More potential fiscal-cliff mayhem

Gene Epstein devotes his latest Barron’s “Economic Beat” column to some less-publicized negative consequences tied to a fiscal cliff stalemate.

[T]he Internal Revenue Service has made it known that more than $200 billion in tax refunds normally made in the first quarter may be delayed until the second quarter, due mainly to confusion over the Alternative Minimum Tax, or AMT.

On [Dec. 19], the IRS upped the ante on the risk faced by the economy. In a Dec. 19 letter to the House Committee on Ways and Means, IRS Acting Commissioner Steven T. Miller warned that “most taxpayers may not be able to file their 2012 tax returns until late in March of 2013, or even later,” with “lengthy delays of tax refunds” resulting.

The letter contained new information: Miller hiked his estimate of the number of returns not filed on time from a previous 60 million to “80 to 100 million of the 150 million total returns expected to be filed.”

Consumer spending has been increasing by an average of $90 billion per quarter. So if $100 billion in refund checks get postponed, that alone could cause a decline in consumer spending in the first quarter. In addition, based on a statement last week from the Obama administration, it now appears certain that payroll taxes will rise back to normal rates in January, thus ending the payroll tax holiday of two years, causing a hit to paychecks of $25 billion in the first quarter.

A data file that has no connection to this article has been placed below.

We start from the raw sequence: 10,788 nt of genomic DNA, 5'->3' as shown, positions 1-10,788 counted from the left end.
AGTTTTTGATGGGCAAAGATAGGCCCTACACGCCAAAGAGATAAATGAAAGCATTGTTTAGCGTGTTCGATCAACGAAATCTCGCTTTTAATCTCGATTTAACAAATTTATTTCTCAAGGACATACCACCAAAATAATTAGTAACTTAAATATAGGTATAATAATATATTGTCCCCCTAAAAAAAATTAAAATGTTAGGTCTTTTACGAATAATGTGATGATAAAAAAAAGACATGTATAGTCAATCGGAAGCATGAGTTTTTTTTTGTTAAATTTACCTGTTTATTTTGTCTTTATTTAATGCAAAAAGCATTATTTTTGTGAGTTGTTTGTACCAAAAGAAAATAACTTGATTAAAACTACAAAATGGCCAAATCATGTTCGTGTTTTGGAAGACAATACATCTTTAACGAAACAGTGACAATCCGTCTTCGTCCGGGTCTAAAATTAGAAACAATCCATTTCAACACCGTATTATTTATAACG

The two other key parts of the tax shock—the broader imposition of the AMT, and the rollback of the Bush tax cuts—are still in play. Offers made by either side of the negotiating table could be withdrawn if a deal continues to be delayed.

The turmoil at the IRS turns mainly on lack of instructions about the AMT. The Bush tax cuts drove more people into the AMT, a consequence that has been mitigated via an annual “patch” that has yet to be announced for this year. The greater the delay on what will be done about it, the greater the likelihood of economic turmoil in the first quarter, whatever deal is ultimately struck on blunting the tax shock.

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